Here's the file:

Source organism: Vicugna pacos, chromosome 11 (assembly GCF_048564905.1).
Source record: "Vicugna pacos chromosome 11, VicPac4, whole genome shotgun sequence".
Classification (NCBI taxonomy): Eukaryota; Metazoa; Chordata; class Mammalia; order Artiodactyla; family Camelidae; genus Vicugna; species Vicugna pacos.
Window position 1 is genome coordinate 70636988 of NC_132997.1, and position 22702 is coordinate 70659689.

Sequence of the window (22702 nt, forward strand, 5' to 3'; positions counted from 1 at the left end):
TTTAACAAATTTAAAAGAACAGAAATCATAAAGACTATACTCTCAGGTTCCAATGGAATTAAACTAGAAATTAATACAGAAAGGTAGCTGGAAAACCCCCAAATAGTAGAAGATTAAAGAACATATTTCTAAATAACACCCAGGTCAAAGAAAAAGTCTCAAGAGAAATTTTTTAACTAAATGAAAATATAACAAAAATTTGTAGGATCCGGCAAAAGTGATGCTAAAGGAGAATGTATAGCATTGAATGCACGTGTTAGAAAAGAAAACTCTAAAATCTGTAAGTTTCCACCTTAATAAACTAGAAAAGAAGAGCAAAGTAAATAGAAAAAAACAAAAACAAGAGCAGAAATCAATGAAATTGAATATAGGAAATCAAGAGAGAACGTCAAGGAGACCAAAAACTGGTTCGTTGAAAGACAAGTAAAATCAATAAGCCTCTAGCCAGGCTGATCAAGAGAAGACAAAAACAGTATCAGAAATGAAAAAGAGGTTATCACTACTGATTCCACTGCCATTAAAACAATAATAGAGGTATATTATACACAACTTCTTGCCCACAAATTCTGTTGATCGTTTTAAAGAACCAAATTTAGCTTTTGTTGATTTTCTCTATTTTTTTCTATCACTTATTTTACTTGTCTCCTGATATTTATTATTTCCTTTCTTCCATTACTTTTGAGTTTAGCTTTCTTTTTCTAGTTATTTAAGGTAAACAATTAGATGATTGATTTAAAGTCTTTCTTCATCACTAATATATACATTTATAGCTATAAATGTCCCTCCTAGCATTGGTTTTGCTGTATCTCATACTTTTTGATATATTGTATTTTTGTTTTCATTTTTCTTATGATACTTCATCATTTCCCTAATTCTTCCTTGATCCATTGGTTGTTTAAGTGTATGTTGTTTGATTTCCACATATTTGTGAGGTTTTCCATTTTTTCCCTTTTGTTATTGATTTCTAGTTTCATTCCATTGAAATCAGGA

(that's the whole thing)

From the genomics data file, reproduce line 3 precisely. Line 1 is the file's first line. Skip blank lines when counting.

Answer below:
Classification (NCBI taxonomy): Eukaryota; Metazoa; Chordata; class Mammalia; order Artiodactyla; family Camelidae; genus Vicugna; species Vicugna pacos.